Melvin Williams is an American traditional gospel roots singer, songwriter and producer. For more than five decades, Melvin Williams continues to enrich his solid foundation as one of Gospel Music’s most notable voices across the world at Performing Arts Theatres, the White House, Music Conservatories, Civic Centers, Festivals, Colleges, Churches, on radio, television…Melvin Williams is everywhere singing Traditional Gospel Music & Gospel Classics!
His most recent accomplishment, an EMMY nomination for his TV special “Melvin Williams: Down Home Gospel” airing in over 200 PBS(Public Broadcasting Service) markets nationwide that compliment his 7-GRAMMY nominations, and 19-Stellar Awards over his music career.
Williams’ distinctive, soulful vocal tone and high-energy, emotion-filled delivery touches the heart and soul of everyone. Starting from humble beginnings growing up in the small town of Smithdale, MS picking 100 pounds of cotton each day and farming with his family during Mississippi’s segregation, his career started as lead singer and guitarist for The Williams Brothers founded in 1960 by his father Leon “Pop” Williams. In 1988, Melvin started his solo music career with the release of Back to the Cross, that was released by Compendia Music Group, charted at No. 6 on the Billboard Gospel Albums Chart and garnered his first GRAMMY nomination as Best Soul Gospel Performance. Today, his eighth album, Where I Started From, released in 2017 – charted at No. 9 on the Nielsen Christian Charts and No. 18 on the Top 20 Billboard Gospel Albums Charts – on his vanity label, Melvin Williams Entertainment in partnership with New Day Christian Distributors and Sony Orchard. All of his albums throughout his career, charted on the Billboard Gospel Albums chart. Today, his hit song “Cooling Water” viral video is over 14 million YouTube views and “Another Blessing” at over 7 million views.
As a legendary Gospel icon, he continues his mission to “Preserve Traditional Gospel Music” (PTGM) with his syndicated radio show, “Down Home Gospel with Melvin Williams” that airs on more than 52 radio stations across the nation. Melvin had the honor to record the last interview with gospel great, Clarence Fountain of the Blind Boys of Alabama before his untimely passing as they planned to record a duet together in support of the PTGM project. As Melvin states, “Traditional Gospel Music is the roots, the rock, the foundation of our Heritage, America’s Heritage” and he captures the essence of this mission with his newly released LIVE Recorded Acoustic CD project titled “Down Home Gospel.” Melvin’s rendition of Mahalia Jackson’s “How I Got Over” solidifies his raw, God-given talent as he accompanies his vocals on his acoustic guitar. The CD also features Melvin’s version of the classic “Go Down Moses,” which was described as “a Santana-esque Spanish guitar and Mavis Staples performance all rolled into one” by Don Allan Mitchell, Chair of Language & Literature at Delta State University, at two recent GRAMMY Museum concerts in Los Angeles and Mississippi. Melvin Williams plays the guitar in vassapoo, that is., playing a right-handed guitar upside down and backwards with his left hand thereby the strings are upside-down chords also known as “Open E.” He is part of an extraordinary group of musicians and artists, for example., Kenny “Babyface” Edmonds, Al McKay (formerly of Earth Wind & Fire), Jonathan Butler, Billy Ray Cyrus, Cesar Rosas (formerly of Los Lobas), Dick Dale (the King of Surfer Music), Kurt Cobain, Bobby Womack, Seal, Jimi Hendrix, Justin Bieber, and Albert King, Sr, to name a few.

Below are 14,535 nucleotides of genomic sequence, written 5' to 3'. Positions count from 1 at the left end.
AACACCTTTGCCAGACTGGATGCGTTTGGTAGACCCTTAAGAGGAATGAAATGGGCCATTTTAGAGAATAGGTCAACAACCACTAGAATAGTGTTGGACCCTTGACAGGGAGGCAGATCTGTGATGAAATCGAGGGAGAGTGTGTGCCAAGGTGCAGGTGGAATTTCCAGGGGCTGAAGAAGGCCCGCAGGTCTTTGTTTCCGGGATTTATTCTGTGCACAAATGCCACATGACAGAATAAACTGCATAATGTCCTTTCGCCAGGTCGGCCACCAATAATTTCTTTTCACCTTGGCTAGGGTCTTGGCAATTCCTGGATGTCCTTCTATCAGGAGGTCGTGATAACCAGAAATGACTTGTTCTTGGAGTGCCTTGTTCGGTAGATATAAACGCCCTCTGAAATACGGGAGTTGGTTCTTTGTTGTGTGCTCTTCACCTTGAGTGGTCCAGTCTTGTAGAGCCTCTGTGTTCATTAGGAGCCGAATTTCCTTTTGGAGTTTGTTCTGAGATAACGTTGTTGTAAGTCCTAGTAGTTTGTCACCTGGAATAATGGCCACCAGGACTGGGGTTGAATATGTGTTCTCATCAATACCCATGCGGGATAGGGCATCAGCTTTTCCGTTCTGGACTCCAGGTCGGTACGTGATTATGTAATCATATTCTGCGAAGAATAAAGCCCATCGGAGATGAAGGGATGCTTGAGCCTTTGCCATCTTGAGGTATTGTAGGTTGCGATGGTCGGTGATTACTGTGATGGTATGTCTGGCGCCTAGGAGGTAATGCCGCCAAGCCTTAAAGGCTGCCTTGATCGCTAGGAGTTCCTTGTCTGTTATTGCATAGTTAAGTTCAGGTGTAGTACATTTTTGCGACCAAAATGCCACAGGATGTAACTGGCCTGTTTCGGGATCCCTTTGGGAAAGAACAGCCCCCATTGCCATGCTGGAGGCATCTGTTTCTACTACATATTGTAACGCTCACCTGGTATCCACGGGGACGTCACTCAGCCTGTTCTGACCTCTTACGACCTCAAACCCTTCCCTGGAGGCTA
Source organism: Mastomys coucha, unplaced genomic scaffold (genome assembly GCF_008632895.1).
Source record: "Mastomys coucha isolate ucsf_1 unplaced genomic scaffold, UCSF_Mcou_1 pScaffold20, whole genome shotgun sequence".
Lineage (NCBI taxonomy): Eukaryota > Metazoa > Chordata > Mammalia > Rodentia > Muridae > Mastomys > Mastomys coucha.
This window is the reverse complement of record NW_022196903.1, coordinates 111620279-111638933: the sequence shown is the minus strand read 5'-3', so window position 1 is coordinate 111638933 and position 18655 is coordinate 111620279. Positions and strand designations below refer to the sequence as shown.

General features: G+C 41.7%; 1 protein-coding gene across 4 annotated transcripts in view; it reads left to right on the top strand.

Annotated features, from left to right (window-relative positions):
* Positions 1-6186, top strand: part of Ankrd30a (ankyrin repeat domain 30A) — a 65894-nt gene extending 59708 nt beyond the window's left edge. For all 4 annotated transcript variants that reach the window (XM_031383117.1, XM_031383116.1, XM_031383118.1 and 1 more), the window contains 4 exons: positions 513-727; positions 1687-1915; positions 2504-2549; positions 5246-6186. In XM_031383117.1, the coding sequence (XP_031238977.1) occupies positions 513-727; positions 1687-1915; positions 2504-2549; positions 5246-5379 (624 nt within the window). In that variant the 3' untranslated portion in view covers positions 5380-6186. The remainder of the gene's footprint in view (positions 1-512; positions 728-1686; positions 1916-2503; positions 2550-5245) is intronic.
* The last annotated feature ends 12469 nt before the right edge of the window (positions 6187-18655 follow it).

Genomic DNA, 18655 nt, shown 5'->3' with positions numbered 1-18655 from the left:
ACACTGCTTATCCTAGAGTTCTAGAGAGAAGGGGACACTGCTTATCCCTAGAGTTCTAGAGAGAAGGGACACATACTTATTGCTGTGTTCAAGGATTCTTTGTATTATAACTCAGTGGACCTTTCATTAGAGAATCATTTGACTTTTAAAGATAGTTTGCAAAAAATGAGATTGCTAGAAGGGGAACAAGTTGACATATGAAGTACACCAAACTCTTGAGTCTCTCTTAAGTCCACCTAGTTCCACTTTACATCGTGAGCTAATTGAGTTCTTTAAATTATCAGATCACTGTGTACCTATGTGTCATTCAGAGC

As US Music Ambassador for the U.S. Department of State Bureau of Educational and Cultural Affairs and Jazz At Lincoln Center’s “The Rhythm Road: American Music Abroad,” Melvin Williams tours internationally hosting Master Class at American Corners and performing concerts at various Performing Arts Theatres, Festivals, Music Conservatories, such as, the Usadba Jazz Festival in Moscow, Russia; the Baku Jazz Center in Baku, Azerbaijan; the Turkmenistan Cinema and Concert Hall in Ashgabat, Turkmenistan; the International Jazz Festival in Chelyabinsk, Club 33 Amphitheatre in Tbilisi Vake Park in Tbilisi, Georgia. In 1950’s, the US State Department Ambassadors program began with American Jazz musicians such as Louis Armstrong, Dizzy Gillespie, Benny Goodman and Duke Ellington to foster a mutual understanding between the U.S. and other nations through American music and culture. And in 2009, the Ambassador program expanded to all other genres of music to include Gospel music.